From Lemma 2, we know that \(A_{1}G\) and \(A_{2}G\) are non-negative matrices. We can apply Lemma 1 to get the following inequality easily:
$$\begin{aligned} \bigl\| (E-D_{i}G) (E+D_{i}G)^{-1} \bigr\| _{2} \leq1,\quad i=1,2. \end{aligned}$$
Then we get \(\rho(M)=\rho(M_{1})\leq\| T_{1}\|_{2}\leq1\). Therefore, we get the following theorem.

Theorem 2

The ABdC-N scheme (4) for solving the quanto option pricing model is unconditionally stable.

Due to the Lax theorem [14], we can get a corollary.

Corollary 1

The ABdC-N scheme (4) for solving the quanto option pricing model is convergent.

5 Accuracy of the ABdC-N scheme

First, the accuracy of universal difference scheme (3) for solving the quanto option pricing model will be analyzed in this section. The universal difference scheme will be expanded as the Taylor series at the point \((x_{i},y_{j},\tau_{k})\). Then we can get the truncation error \(T_{1}(\Delta\tau,h)\),
$$\begin{aligned} & T_{1}(\Delta\tau,h) \\ & \quad= -\frac{\partial V}{\partial\tau}-\frac{\Delta\tau}{2}\frac {\partial^{2}V}{\partial\tau^{2}}+ \frac{1}{2} \biggl\{ \sigma^{2}_{1} \biggl( \frac{\partial^{2}V}{\partial x^{2}}+ \frac {h^{2}}{12} \frac{\partial^{4}V}{\partial x^{4}} \biggr)+ \sigma^{2}_{2} \biggl( \frac{\partial^{2}V}{\partial y^{2}}+\frac {h^{2}}{12} \frac{\partial^{4}V}{\partial y^{4}} \biggr) \\ &\qquad{}+ 2\rho \sigma_{1} \sigma_{2} \biggl( \frac{\partial^{2}V}{\partial x\,\partial y}+ \frac{h^{3}}{3}\frac{\partial^{4}V}{\partial x\,\partial y^{3}}+\frac{h^{3}}{3} \frac{\partial^{4}V}{\partial x^{3}\,\partial y} \biggr) \\ &\qquad{}+ \theta\Delta\tau \biggl(2\rho \sigma_{1} \sigma_{2}\frac{\partial ^{3}V}{\partial\tau\,\partial x\,\partial y}+ \sigma^{2}_{1} \frac{\partial^{3}V}{\partial\tau\,\partial x^{2}}+ \sigma^{2}_{2}\frac{\partial^{3}V}{\partial\tau\,\partial y^{2}} \biggr) \biggr\} \\ &\qquad{} + \biggl(r_{1}-q_{1}-\frac{\sigma^{2}_{1}}{2} \biggr) \biggl( \frac{\partial V}{\partial x} +\theta\Delta\tau\frac{\partial^{2}V}{\partial\tau\,\partial x} +\frac{h^{3}}{3} \frac{\partial^{3}V}{\partial x^{3}} \biggr) \\ &\qquad{} + \biggl(r_{2}-q_{2}-\frac{\sigma^{2}_{2}}{2} \biggr) \biggl( \frac{\partial V}{\partial y} +\theta\Delta\tau \frac{\partial^{2}V}{\partial\tau\,\partial y} + \frac{h^{3}}{3} \frac{\partial^{3}V}{\partial y^{3}} \biggr) \\ &\qquad{} -r \biggl(V+\theta\Delta\frac{\partial V}{\partial\tau} \biggr)+O \bigl(\Delta \tau^{2}+h^{2} \bigr). \end{aligned}$$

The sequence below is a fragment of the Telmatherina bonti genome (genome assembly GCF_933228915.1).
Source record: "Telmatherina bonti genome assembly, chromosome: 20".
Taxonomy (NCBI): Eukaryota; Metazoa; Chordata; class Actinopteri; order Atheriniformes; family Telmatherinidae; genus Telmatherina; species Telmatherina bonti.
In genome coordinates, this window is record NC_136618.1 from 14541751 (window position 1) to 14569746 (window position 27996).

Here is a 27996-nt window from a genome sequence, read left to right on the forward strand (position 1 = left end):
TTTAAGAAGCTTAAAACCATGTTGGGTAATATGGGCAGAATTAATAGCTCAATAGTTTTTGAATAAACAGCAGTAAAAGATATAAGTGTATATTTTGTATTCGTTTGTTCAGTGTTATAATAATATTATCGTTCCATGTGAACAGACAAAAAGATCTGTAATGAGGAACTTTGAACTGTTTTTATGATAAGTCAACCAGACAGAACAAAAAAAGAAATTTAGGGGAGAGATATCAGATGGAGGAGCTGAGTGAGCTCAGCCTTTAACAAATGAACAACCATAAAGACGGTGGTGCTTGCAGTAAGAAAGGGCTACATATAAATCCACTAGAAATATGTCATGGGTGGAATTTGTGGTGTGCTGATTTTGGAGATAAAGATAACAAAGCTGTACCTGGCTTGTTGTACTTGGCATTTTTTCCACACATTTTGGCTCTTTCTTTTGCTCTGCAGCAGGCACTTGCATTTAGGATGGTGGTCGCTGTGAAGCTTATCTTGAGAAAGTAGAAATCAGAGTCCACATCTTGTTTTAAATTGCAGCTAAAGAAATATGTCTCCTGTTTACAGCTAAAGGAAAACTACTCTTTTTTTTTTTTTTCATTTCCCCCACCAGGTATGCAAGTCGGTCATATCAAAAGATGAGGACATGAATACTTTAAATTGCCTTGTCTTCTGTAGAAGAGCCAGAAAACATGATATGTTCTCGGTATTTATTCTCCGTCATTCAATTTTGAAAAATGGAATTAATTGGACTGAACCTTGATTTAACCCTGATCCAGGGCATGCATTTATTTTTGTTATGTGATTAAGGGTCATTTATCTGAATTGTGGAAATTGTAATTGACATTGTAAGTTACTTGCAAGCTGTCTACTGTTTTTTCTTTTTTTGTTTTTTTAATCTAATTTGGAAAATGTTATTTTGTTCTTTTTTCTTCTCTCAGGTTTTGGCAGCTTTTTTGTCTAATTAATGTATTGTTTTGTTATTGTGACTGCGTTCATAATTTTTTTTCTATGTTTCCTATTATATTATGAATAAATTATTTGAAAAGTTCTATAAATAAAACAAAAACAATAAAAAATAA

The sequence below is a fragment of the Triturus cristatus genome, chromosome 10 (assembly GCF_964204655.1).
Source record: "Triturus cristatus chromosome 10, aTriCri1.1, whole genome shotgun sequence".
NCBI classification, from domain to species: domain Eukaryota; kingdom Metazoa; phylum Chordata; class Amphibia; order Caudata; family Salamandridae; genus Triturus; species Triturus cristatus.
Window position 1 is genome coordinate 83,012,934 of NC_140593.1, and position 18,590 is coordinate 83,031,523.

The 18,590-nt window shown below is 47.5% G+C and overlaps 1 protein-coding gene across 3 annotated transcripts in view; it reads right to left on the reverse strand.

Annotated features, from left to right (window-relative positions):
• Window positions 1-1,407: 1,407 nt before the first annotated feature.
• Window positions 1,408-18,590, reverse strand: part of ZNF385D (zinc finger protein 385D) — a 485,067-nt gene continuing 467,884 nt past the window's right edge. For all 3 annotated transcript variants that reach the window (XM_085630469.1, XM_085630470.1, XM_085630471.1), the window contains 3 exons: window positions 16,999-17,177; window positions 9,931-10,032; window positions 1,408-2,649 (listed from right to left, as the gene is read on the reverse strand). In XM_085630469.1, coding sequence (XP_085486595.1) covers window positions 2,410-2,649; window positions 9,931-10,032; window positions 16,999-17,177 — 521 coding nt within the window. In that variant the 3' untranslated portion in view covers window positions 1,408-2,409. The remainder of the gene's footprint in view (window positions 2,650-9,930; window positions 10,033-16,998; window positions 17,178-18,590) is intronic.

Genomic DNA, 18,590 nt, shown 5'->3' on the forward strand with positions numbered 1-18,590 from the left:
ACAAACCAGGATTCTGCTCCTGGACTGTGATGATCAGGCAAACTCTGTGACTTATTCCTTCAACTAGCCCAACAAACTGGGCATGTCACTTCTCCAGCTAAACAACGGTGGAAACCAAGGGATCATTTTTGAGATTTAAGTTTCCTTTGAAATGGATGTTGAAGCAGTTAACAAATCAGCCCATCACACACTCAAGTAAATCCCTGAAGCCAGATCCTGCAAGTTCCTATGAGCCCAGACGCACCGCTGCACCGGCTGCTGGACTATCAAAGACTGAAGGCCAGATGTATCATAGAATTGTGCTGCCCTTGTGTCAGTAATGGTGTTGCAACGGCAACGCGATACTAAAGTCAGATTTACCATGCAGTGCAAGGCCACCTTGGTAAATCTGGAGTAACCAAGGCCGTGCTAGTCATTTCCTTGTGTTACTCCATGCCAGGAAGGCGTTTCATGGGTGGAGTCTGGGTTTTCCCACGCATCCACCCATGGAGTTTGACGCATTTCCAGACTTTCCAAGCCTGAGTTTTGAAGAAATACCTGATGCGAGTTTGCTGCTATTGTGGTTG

(6)
When \(\theta=0.5\), the truncation error is \(O(\Delta\tau^{2},h^{2})\), the universal difference scheme (3) is the Crank-Nicolson scheme at this time. The truncation error is of second order in time and space. When \(\theta=0, 1\), the truncation is of first order in time and second order of space.